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Yellow Game Journalism

Richard Aihoshi | 28 Apr 2009 13:02
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Inspired by real-life events involving the New York Times' Judith Miller and the CIA's Valerie Plame, the 2008 political thriller Nothing but the Truth is a movie about a newspaper reporter who reveals the identity of an undercover operative. When she refuses to disclose her source to a grand jury convened by a special government prosecutor, she is cited for contempt of court and sent to jail. Steadfast in her belief that talking would violate her journalistic integrity, she remains there for a year before being sent to prison for two more. During this time, she is nominated as a finalist for the highest American honor in her profession, a Pulitzer Prize.

In his will, Joseph Pulitzer funded both the famed awards, which date from 1917, and Columbia University's Journalism School, the first of its kind in the country. However, he had initially offered the money some time prior to his death in 1911. Even though the amount was millions of dollars, it took the university a number of years to accept, perhaps because he had made it publishing newspapers, the most prominent being the New York World, that were renowned for practicing "yellow journalism," a style emphasizing sensationalism and exaggeration over the objective reporting of facts or the presentation of incisive, penetrating commentary.

Nearly a century later, I wonder what Joseph Pulitzer would think about the current state of game journalism. Is it more likely he would he be looking at those of us who work in this field for potential prizewinners, or for writers to staff his papers as they fight to pull readers away from the competition?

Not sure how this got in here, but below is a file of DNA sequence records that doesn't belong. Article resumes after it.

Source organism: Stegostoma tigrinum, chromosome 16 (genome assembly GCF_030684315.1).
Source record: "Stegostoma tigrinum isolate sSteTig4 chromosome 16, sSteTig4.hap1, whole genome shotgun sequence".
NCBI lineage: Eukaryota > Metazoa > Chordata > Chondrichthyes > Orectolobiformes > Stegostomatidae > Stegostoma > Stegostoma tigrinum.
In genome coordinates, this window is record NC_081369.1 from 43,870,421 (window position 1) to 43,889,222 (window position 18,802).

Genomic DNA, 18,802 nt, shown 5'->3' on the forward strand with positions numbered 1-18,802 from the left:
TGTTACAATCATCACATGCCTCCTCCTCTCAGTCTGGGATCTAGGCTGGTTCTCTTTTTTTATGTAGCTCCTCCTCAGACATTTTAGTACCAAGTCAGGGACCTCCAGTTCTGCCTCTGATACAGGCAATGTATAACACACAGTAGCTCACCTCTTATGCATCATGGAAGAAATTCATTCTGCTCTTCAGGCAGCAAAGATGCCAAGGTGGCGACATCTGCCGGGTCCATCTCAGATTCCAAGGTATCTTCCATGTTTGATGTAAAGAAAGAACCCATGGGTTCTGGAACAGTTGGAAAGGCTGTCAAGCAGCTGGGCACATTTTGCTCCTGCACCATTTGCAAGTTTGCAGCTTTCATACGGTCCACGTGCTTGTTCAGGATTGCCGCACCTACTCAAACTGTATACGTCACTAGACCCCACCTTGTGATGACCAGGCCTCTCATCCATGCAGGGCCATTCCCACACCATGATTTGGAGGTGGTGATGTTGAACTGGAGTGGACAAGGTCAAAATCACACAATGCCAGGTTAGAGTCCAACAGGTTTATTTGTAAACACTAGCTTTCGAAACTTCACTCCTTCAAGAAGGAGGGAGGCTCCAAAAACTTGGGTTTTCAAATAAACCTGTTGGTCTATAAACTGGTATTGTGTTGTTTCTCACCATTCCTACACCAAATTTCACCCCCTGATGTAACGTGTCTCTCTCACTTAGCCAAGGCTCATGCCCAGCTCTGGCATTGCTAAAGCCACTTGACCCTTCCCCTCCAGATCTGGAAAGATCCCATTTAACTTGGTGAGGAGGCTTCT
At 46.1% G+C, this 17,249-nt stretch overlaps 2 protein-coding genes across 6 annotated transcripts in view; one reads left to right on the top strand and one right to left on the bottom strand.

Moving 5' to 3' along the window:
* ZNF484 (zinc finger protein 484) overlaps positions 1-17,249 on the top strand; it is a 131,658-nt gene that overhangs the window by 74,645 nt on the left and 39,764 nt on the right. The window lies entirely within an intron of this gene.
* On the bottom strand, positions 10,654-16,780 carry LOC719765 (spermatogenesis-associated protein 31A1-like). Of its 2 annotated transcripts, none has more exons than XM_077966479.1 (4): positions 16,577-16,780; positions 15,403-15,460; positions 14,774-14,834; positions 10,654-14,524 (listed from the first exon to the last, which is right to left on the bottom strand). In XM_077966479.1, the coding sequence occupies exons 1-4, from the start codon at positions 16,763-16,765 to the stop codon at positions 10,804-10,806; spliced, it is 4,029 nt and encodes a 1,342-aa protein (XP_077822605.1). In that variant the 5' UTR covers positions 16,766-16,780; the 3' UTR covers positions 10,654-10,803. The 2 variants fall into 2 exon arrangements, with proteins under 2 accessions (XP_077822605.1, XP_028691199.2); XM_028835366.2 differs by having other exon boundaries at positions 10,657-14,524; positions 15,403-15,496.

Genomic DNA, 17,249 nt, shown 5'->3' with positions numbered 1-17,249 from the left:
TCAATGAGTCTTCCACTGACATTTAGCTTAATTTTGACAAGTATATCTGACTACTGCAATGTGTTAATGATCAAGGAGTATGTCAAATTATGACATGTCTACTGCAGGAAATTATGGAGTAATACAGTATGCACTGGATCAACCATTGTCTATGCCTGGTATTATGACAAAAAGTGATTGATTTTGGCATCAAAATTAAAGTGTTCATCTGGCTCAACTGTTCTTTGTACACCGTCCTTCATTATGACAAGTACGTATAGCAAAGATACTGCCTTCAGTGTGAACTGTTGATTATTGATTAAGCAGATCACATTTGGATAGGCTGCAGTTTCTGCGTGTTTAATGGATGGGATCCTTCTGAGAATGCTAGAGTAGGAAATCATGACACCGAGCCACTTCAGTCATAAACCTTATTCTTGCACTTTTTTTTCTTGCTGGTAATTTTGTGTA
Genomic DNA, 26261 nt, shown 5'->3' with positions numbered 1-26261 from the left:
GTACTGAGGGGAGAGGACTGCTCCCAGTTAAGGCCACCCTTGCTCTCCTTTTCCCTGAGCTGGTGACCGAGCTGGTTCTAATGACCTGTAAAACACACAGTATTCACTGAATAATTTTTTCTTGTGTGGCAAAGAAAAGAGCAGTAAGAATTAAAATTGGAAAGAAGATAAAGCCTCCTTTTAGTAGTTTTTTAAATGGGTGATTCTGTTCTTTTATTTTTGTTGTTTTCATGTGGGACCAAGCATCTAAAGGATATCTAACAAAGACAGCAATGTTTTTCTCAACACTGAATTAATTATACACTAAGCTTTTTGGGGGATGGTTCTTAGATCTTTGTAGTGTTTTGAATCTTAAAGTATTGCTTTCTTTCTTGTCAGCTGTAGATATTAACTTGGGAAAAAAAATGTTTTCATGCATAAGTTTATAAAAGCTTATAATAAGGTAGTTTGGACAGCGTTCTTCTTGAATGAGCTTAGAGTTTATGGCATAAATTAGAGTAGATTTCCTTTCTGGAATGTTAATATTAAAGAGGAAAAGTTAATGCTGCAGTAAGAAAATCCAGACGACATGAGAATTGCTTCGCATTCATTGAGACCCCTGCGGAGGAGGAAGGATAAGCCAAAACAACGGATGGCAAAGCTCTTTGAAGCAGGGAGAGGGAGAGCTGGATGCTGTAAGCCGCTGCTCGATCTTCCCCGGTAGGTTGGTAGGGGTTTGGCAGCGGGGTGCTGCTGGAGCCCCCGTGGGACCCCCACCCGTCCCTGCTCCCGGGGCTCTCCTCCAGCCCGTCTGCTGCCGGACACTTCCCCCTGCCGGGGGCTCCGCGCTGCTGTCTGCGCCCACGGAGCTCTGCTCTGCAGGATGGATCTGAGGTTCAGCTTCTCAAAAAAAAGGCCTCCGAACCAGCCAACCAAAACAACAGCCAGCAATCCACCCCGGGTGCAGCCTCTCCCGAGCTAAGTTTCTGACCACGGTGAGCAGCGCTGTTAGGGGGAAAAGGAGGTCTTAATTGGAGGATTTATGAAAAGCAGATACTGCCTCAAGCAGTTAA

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When I look at my profession, including my own work, it's not difficult to come up with pointed questions. What isn't easy is finding fully satisfactory answers. A number of my concerns involve previews and reviews. Most publications emphasize them, often heavily. The main reason is obvious. They're popular, which means people buy magazines and visit websites in order to read them. That said, is it possible there are too many in total and not enough that truly stand out? And how helpful are they?

Turning to reviews, I wonder how well the "system" serves the interests of the entire gamer audience. For example, how journalistically sound is it to base a review on a pre-release copy in order to publish at time of shipment? Even if it's gold code, what if a patch is already available when the game arrives at retail? Saying the review covers what's in the box is a defense, but it just doesn't feel completely valid or satisfactory when I've played the patched version. In a broader sense, I also question whether tight deadlines can affect depth and quality.

Also, some important topics can get short shrift. For instance, community is clearly a critical element of any MMOG, but reviews may not even mention it, never mind discuss it in a manner reflecting its significance. In this same genre, reviewers typically only play one character class and may barely touch on other elements like crafting. As for my other favorite genre, RPGs, replayability is impossible to comment on knowledgeably when meeting a deadline precludes thoroughly playing different characters or factions and trying various strategies.

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